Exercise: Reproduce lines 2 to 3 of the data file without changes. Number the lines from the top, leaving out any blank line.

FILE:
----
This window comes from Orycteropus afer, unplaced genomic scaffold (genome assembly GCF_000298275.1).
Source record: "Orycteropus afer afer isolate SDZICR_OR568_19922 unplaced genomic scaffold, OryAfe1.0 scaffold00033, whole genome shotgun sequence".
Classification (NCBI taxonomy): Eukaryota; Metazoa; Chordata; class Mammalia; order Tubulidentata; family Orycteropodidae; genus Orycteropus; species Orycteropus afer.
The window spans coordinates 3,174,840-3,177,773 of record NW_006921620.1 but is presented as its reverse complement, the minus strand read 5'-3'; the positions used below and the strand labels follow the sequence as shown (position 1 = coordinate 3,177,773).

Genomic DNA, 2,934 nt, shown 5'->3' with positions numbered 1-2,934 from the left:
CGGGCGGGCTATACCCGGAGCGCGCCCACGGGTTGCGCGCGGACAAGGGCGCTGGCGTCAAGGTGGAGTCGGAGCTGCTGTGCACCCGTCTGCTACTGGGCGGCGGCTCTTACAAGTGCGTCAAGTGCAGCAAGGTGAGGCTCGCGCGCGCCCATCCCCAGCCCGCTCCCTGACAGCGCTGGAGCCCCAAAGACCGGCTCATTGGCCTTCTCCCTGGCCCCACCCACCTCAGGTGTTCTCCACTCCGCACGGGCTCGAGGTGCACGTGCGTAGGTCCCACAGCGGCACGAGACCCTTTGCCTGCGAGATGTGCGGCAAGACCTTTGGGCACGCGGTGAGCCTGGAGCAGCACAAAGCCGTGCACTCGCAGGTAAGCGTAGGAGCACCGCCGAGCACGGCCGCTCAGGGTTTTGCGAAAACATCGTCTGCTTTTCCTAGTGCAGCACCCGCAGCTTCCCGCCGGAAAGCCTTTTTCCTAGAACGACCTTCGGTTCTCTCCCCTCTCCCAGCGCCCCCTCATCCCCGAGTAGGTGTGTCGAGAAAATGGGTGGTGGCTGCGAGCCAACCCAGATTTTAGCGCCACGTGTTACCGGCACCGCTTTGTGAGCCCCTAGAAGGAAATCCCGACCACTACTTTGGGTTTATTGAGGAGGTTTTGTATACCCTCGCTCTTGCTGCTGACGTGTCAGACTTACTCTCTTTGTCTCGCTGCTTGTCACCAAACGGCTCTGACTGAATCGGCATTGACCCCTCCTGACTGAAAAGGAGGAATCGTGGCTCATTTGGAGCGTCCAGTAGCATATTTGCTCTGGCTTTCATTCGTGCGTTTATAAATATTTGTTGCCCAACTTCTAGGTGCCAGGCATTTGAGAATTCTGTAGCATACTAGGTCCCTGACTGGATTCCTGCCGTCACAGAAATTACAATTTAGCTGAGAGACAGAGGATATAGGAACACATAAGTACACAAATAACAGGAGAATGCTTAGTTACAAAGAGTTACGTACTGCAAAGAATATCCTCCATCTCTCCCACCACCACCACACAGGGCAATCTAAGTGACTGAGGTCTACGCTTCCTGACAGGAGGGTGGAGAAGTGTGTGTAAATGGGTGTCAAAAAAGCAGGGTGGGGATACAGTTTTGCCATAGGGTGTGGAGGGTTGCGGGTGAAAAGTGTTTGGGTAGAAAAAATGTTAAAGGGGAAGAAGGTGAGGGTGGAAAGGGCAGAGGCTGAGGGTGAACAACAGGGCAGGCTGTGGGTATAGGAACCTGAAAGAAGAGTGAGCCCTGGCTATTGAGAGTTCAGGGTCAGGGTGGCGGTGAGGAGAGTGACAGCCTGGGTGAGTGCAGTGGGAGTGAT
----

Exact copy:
Source record: "Orycteropus afer afer isolate SDZICR_OR568_19922 unplaced genomic scaffold, OryAfe1.0 scaffold00033, whole genome shotgun sequence".
Classification (NCBI taxonomy): Eukaryota; Metazoa; Chordata; class Mammalia; order Tubulidentata; family Orycteropodidae; genus Orycteropus; species Orycteropus afer.